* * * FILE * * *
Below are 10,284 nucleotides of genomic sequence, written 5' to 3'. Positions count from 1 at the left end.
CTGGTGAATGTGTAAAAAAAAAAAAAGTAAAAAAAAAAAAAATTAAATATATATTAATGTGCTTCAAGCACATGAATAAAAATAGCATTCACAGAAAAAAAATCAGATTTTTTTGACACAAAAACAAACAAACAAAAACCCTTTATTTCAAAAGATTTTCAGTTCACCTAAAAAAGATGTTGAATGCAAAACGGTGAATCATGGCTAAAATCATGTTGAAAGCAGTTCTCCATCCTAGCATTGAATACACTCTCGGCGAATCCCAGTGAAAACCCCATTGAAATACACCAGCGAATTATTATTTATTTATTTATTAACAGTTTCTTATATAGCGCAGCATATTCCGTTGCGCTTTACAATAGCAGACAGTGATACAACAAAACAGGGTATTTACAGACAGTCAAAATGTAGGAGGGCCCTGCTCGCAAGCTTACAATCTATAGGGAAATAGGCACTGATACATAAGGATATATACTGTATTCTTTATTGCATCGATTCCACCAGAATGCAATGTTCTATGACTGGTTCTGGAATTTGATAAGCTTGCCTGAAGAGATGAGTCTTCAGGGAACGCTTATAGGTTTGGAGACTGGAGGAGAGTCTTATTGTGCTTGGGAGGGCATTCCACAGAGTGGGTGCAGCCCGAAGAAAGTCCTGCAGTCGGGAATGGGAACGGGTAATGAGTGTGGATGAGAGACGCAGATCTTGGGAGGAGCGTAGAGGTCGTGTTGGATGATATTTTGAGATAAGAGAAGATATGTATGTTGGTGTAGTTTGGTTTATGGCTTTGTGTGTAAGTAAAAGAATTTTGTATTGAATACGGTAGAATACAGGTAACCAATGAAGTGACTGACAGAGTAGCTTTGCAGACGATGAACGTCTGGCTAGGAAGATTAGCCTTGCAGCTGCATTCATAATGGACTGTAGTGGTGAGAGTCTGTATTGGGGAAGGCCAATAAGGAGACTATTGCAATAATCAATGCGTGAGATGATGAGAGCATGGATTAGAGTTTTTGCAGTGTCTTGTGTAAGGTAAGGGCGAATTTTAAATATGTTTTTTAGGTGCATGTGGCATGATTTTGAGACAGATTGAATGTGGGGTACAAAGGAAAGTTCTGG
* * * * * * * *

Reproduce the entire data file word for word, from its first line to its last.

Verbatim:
Below are 10,284 nucleotides of genomic sequence, written 5' to 3'. Positions count from 1 at the left end.
CTGGTGAATGTGTAAAAAAAAAAAAAGTAAAAAAAAAAAAAATTAAATATATATTAATGTGCTTCAAGCACATGAATAAAAATAGCATTCACAGAAAAAAAATCAGATTTTTTTGACACAAAAACAAACAAACAAAAACCCTTTATTTCAAAAGATTTTCAGTTCACCTAAAAAAGATGTTGAATGCAAAACGGTGAATCATGGCTAAAATCATGTTGAAAGCAGTTCTCCATCCTAGCATTGAATACACTCTCGGCGAATCCCAGTGAAAACCCCATTGAAATACACCAGCGAATTATTATTTATTTATTTATTAACAGTTTCTTATATAGCGCAGCATATTCCGTTGCGCTTTACAATAGCAGACAGTGATACAACAAAACAGGGTATTTACAGACAGTCAAAATGTAGGAGGGCCCTGCTCGCAAGCTTACAATCTATAGGGAAATAGGCACTGATACATAAGGATATATACTGTATTCTTTATTGCATCGATTCCACCAGAATGCAATGTTCTATGACTGGTTCTGGAATTTGATAAGCTTGCCTGAAGAGATGAGTCTTCAGGGAACGCTTATAGGTTTGGAGACTGGAGGAGAGTCTTATTGTGCTTGGGAGGGCATTCCACAGAGTGGGTGCAGCCCGAAGAAAGTCCTGCAGTCGGGAATGGGAACGGGTAATGAGTGTGGATGAGAGACGCAGATCTTGGGAGGAGCGTAGAGGTCGTGTTGGATGATATTTTGAGATAAGAGAAGATATGTATGTTGGTGTAGTTTGGTTTATGGCTTTGTGTGTAAGTAAAAGAATTTTGTATTGAATACGGTAGAATACAGGTAACCAATGAAGTGACTGACAGAGTAGCTTTGCAGACGATGAACGTCTGGCTAGGAAGATTAGCCTTGCAGCTGCATTCATAATGGACTGTAGTGGTGAGAGTCTGTATTGGGGAAGGCCAATAAGGAGACTATTGCAATAATCAATGCGTGAGATGATGAGAGCATGGATTAGAGTTTTTGCAGTGTCTTGTGTAAGGTAAGGGCGAATTTTAAATATGTTTTTTAGGTGCATGTGGCATGATTTTGAGACAGATTGAATGTGGGGTACAAAGGAAAGTTCTGG